Having raised a boy, and one who considers himself a feminist, I thought it might be useful to talk about what I learned in the process. I did not consciously raise him to "be a feminist." Honestly that never occurred to me. I raised him in the values that I hold and those are feminist values. I also did not raise him to be "more like little girls," which is one suggestion msruthmoss has come across.
I did not disallow guns or games of war in my house while he was growing up. That would not have been possible in a household with two martial artists. Angel grew up with real swords and sticks and staffs in the house. Angel grew up in a dojo with people literally fighting over his head as he ran between their legs. Angel grew up with a physically and emotionally powerful man as his father; a man with the ultimate position of authority in a dojo. Angel grew up the son of a sensei. However, Angel also grew up seeing his mother and his aunt fighting and teaching men how to fight. But more importantly, Angel grew up learning what physical power does and doesn't mean and how it should be used--with great respect and humbleness. Angel grew up understanding the importance of NOT fighting and for men in our society I believe knowing how to fight and that you CAN fight goes along way in helping to deter pressure to fight and prove yourself. Angel, at 19, has yet to be in a fight outside of sparring in the dojo.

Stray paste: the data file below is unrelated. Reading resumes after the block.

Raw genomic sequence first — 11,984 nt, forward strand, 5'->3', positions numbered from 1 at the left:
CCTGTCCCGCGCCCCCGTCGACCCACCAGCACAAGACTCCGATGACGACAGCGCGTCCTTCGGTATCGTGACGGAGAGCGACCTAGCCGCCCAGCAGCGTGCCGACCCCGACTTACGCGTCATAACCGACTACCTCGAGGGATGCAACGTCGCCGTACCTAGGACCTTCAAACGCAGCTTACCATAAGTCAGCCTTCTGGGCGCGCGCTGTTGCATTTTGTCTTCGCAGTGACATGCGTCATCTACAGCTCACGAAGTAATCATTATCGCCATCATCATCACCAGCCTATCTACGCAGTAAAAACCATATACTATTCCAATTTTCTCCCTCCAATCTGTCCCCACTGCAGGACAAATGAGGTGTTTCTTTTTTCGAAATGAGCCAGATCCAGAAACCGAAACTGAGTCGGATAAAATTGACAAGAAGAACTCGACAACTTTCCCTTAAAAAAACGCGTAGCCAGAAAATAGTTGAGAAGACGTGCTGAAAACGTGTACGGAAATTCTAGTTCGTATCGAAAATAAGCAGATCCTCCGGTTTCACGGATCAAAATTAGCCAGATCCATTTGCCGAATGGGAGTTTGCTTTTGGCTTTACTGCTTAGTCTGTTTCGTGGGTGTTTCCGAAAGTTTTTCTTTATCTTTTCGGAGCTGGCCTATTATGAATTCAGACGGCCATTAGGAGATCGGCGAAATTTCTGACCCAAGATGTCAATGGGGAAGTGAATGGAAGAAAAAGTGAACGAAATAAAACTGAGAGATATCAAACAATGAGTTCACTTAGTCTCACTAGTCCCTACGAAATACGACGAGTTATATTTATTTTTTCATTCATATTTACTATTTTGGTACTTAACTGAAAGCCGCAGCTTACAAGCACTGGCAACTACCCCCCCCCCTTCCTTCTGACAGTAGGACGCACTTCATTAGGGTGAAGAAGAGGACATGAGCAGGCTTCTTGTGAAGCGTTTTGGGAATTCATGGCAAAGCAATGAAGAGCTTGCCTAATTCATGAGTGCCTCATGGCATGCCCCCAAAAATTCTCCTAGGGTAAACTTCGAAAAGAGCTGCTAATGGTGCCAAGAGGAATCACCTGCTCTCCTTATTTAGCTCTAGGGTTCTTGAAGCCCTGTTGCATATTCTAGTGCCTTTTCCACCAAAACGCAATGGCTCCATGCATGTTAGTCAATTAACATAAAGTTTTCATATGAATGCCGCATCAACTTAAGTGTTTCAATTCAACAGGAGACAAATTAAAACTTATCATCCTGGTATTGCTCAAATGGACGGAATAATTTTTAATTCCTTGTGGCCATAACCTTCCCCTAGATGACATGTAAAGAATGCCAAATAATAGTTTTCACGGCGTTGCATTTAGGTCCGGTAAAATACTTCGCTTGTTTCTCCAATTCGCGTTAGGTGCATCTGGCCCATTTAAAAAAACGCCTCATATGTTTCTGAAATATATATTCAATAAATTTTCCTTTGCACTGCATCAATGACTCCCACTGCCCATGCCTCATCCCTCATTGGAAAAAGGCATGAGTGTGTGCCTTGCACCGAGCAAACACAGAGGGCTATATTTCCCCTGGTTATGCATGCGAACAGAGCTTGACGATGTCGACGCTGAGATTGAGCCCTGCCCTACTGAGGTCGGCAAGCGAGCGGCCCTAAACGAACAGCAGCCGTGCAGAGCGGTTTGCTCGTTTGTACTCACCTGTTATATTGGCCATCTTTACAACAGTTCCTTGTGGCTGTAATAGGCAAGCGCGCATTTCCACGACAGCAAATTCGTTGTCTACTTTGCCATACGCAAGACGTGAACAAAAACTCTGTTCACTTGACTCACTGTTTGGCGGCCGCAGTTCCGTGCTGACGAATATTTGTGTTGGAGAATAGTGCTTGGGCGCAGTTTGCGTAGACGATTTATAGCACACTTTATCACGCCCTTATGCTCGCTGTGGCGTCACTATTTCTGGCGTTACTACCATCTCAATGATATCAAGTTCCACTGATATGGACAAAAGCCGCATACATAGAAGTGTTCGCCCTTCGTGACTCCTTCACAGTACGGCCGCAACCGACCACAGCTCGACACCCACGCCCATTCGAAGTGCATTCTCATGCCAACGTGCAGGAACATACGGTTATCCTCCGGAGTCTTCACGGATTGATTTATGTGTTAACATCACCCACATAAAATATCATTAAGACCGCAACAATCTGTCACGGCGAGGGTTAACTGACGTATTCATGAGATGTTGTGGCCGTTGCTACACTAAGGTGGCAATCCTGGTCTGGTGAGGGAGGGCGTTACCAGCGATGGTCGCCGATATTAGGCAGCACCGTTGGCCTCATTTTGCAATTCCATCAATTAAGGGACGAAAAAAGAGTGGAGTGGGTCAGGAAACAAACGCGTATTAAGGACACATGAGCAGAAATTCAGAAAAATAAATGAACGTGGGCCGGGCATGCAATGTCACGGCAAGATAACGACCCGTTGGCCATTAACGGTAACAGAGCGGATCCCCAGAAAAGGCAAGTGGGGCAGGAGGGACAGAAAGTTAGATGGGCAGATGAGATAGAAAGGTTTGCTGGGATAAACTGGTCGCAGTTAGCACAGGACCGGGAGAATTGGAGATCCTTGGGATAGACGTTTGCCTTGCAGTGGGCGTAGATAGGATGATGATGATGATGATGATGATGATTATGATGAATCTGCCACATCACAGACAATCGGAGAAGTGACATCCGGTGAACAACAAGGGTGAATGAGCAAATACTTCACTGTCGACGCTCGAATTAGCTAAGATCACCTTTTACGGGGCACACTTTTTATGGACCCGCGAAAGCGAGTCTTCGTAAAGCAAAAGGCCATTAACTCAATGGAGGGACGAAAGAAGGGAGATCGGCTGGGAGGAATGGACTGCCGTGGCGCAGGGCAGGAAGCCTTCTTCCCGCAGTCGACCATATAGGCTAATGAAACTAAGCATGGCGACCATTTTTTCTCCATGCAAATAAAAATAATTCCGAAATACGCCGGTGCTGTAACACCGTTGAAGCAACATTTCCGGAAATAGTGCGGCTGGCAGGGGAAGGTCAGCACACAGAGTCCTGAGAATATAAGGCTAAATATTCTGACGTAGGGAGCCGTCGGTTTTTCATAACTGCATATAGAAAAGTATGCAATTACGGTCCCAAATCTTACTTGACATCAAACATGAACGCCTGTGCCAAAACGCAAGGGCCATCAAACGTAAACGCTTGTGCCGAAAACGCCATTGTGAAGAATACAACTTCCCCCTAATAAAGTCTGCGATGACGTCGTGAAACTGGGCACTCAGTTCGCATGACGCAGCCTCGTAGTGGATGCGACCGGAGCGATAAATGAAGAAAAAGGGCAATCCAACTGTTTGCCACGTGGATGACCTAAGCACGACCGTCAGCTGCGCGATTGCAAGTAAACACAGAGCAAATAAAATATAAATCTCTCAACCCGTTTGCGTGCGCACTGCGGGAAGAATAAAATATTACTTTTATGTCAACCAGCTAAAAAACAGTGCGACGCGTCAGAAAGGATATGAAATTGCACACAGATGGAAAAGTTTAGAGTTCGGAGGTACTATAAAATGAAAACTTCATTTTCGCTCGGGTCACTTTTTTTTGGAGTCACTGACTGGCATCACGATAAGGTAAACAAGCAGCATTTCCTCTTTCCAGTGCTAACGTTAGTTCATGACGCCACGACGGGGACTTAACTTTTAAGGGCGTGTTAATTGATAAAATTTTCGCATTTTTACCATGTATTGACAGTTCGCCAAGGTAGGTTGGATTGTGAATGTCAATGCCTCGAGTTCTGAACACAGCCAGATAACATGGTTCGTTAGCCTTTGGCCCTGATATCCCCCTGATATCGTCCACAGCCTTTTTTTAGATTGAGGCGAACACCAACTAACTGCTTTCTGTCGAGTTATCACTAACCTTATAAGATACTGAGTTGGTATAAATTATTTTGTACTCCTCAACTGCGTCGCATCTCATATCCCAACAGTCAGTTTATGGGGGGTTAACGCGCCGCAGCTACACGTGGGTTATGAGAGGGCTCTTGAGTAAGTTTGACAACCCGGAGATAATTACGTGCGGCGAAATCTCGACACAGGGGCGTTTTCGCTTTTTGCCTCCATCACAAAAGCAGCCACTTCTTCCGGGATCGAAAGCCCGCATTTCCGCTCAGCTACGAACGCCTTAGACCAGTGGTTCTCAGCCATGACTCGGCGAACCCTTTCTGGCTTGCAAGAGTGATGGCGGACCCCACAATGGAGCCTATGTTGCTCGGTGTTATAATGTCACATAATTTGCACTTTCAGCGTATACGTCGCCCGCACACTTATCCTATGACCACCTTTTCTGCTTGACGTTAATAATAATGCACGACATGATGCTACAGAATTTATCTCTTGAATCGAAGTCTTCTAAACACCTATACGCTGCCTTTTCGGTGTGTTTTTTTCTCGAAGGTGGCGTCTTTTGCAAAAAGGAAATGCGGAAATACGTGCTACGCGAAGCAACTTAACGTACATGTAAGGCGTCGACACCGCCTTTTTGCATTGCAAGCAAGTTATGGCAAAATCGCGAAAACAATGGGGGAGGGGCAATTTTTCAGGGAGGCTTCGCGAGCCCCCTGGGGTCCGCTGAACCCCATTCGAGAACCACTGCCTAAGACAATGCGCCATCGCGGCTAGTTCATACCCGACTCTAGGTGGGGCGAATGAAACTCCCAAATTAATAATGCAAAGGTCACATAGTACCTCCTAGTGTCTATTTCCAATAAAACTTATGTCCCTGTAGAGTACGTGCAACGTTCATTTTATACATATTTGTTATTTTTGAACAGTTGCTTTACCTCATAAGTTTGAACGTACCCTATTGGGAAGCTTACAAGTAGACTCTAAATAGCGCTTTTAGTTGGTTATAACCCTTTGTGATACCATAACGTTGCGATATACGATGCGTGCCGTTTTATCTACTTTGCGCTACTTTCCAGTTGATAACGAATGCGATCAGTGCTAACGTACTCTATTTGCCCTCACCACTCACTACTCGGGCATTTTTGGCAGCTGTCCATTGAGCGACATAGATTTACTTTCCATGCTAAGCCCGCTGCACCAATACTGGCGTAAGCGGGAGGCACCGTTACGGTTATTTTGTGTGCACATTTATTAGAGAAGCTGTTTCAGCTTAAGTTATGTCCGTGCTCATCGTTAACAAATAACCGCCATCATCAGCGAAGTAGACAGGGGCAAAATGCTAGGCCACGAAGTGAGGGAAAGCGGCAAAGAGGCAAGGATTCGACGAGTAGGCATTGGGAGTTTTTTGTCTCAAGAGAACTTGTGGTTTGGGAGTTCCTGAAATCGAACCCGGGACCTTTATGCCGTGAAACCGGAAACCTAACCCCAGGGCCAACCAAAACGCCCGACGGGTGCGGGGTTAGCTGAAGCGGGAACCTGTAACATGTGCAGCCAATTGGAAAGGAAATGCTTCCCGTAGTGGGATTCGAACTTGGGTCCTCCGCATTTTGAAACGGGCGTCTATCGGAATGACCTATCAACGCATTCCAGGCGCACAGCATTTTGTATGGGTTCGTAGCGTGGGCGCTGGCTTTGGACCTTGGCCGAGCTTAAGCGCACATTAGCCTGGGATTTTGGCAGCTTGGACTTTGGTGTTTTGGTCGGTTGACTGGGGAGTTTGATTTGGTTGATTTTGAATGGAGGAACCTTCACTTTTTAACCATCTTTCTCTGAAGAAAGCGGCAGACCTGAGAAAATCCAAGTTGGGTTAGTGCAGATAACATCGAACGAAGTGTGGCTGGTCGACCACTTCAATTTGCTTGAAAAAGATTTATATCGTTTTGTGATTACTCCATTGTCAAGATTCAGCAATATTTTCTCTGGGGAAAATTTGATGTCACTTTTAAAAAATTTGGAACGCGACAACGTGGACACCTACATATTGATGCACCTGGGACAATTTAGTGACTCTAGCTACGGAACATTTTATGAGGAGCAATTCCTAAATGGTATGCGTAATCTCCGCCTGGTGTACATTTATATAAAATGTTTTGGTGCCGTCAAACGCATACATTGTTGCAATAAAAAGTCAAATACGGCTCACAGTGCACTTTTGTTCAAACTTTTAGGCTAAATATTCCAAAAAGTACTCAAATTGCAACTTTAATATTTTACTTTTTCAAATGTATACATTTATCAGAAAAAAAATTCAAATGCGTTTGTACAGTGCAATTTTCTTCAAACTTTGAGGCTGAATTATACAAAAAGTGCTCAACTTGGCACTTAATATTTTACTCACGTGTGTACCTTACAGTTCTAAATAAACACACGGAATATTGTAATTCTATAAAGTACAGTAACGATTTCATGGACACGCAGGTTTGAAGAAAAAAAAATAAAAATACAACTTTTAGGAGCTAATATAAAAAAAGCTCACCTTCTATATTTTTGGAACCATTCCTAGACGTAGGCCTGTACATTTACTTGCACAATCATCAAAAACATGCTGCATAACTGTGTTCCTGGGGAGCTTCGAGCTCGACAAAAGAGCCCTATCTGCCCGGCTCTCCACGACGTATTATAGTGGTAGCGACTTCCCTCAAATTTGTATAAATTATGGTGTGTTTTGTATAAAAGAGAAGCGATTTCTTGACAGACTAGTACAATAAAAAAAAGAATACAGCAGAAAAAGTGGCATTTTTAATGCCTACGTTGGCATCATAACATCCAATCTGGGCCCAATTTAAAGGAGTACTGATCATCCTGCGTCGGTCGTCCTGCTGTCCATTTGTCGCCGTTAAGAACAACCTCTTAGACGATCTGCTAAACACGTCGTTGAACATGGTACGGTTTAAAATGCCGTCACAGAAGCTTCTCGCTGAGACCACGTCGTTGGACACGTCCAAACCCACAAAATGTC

msruthmoss talks about male peer pressure and how this is a powerful influence on young boys. I agree with her that teaching your child to say no is essential and to do that properly you need to accept that you will be the main person they practice on. I believe in negotiating with children whenever possible. I think it teaches them to think of alternatives; to realize that power can be shared; and it gives them excellent verbal skills. However I don't see that as a gender issue. I think it is as critical for a girl as for a boy.
Peer pressure is not always overt. In fact, indirect peer pressure is far more insidious than direct. With indirect peer pressure there is no obvious point in which you say "no." In fact you need to make the moment and speak out against the unwritten, unspoken masculine influence. No one is going to ask you if you think date rape is ok--they're just going to make jokes or comments that create an atmosphere where it is acceptable. First you need to recognize, not just that date rape is rape and rape is wrong, but that the jokes and comments are wrong and harmful. You need to believe that by speaking up you can make a difference. Finally you need to be willing to speak up and risk ridicule, social isolation, or worse. That is a lot to expect from a young boy/man and, as a mother, I think we need to accept that they will fail at times. But they will come home with the stories.
As a mother I need to recognize that when Angel tells me a "story" it means he is conflicted about what happened and his part in it. And I need to help him process it. I also need to accept that he may reject what I believe is the "right" action--as a feminist--as a human.